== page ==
The damselfly was less than a foot away, on a poison ivy leaf.
Now I have written about the difference between dragonflies and damselflies before. In that post, we established that the damselfly is as distantly related to a dragonfly as a human is to a rhinoceros,
But at the time, I only spotted a damselfly, and had no dragonfly to compare it with. Yesterday, I was given an opportunity to observe them both closely in a very similar environment.
At first, I noticed only the dragonfly, which was bigger and more active than the damselfly. It kept taking off from the barbed wire, only to return over and over again to the same spot.
|Dragonfly in flight|
It would get so small in the distance, then grow back in size as it came in for a landing, making its final approach.
|Dragonfly coming in for a landing|
But it was in almost the same place.
Nobody thinks that because dragonflies and damselflies are so distantly related, they should be kept apart for the purity of their races or cultures. They can hang out side by side, and there is no problem.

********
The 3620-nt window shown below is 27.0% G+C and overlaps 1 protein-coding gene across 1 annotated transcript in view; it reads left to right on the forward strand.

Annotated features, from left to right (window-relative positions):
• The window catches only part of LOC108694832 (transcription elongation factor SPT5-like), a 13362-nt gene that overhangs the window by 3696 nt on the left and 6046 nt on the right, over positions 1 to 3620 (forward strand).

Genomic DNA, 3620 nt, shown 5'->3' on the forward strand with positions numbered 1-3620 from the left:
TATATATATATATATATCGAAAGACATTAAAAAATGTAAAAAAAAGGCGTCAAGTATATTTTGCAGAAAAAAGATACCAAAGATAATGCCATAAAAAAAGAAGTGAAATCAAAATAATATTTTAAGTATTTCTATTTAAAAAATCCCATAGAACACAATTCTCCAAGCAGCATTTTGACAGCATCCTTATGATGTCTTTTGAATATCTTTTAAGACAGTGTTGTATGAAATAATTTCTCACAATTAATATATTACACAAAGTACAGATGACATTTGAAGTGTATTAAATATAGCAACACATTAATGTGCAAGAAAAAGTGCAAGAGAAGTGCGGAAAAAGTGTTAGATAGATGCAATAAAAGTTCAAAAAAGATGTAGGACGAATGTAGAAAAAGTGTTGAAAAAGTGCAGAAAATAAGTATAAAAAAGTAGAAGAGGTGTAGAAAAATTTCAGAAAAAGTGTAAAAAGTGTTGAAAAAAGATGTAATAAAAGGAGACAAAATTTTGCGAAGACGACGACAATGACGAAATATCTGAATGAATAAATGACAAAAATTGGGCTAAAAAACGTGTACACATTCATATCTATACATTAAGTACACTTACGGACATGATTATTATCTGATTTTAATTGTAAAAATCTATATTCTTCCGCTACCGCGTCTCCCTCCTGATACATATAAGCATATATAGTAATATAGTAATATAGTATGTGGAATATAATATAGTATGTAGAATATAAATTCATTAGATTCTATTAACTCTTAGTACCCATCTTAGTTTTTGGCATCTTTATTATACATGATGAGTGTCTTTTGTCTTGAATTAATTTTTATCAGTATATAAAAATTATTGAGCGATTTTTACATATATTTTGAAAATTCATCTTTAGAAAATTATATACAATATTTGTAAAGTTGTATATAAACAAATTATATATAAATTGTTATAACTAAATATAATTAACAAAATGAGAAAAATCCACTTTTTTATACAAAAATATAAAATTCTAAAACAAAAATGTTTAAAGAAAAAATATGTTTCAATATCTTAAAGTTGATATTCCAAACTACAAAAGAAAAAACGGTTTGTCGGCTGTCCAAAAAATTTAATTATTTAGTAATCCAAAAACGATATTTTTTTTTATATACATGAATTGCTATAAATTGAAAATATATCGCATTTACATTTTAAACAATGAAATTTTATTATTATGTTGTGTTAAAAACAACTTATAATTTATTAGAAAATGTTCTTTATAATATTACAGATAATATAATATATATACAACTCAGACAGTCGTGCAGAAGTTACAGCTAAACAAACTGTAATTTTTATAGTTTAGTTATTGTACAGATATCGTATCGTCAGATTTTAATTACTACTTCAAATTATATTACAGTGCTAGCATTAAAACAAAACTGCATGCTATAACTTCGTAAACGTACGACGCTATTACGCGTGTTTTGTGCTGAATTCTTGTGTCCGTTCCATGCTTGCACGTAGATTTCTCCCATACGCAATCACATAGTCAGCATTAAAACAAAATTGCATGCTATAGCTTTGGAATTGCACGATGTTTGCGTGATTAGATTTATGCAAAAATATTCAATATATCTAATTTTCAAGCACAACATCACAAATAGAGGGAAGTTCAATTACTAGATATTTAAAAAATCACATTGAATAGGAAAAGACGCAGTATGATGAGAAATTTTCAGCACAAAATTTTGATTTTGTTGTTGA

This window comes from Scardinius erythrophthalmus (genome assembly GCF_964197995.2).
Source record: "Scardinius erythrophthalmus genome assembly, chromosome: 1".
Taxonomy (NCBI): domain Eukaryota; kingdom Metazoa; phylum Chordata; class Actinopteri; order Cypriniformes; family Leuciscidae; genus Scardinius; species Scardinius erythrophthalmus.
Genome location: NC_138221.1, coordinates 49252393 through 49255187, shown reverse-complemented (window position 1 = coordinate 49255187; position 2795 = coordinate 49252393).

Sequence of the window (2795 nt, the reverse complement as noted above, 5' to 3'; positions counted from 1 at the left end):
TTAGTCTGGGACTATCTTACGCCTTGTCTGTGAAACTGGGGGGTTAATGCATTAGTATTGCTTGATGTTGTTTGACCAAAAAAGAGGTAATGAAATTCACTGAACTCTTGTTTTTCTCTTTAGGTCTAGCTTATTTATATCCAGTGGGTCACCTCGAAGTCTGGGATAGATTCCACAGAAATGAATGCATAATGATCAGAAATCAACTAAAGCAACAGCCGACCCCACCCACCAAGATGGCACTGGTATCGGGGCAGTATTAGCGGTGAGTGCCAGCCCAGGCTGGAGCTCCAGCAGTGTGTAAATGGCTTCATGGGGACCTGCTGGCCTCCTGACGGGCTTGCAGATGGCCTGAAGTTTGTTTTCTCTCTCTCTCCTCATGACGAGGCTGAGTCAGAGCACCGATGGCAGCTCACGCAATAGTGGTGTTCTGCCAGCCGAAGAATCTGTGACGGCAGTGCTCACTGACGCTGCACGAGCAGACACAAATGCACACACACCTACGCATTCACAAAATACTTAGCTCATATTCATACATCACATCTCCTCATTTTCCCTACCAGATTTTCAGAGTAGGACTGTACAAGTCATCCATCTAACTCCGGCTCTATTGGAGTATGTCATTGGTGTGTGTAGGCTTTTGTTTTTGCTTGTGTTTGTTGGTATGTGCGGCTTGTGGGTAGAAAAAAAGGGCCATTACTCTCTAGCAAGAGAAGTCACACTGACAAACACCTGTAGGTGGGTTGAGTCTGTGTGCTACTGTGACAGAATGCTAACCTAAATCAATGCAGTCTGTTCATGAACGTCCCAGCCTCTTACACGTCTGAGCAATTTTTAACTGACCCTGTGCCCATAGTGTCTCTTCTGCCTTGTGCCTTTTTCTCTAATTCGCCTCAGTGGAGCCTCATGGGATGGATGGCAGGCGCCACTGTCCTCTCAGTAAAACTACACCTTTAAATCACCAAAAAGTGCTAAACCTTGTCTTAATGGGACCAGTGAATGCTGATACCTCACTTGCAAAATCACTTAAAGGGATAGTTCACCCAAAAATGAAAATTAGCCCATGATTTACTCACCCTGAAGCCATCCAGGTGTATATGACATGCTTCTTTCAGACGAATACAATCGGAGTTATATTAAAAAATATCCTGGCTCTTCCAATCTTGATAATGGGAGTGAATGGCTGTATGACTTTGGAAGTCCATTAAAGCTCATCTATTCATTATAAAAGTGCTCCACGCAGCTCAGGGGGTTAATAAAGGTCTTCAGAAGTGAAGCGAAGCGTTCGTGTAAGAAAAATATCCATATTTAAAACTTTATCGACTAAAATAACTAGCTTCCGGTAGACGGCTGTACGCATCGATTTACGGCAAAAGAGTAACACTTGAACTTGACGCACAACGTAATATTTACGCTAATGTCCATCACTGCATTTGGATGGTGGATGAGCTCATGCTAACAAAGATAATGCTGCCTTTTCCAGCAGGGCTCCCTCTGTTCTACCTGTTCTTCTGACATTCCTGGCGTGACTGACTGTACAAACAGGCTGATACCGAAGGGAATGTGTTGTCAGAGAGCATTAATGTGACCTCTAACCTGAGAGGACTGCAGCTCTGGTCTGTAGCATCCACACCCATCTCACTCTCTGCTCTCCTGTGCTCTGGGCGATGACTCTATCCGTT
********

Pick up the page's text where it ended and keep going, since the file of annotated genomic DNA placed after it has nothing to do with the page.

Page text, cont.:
You might argue that it is because the two species occupy a different ecological niche -- one preferring barbed wire to perch on and the other poison ivy -- they pose no threat to each other.
But I have seen animals as distantly related as the great spangled fritillary butterfly and the common honey bee feeding side by side on the same flower.
|A bumblebee, a honey bee and a great spangled fritilalry|
And yet if someone suggests that bonobos and chimpanzees might be able to live together if they knew each other well and agreed to the arrangement, some experts frown. And for humans to live in the same environment as either species is verboten. It would be unnatural, they say. Why? Don't you think we evolved in pretty much the same environment? Don't you think we occupy the same niche? Don't you think there are also humans in Africa in a more or less natural setting? You might as well segregate the honey bees from the bumblebees and the damselflies from the dragonflies.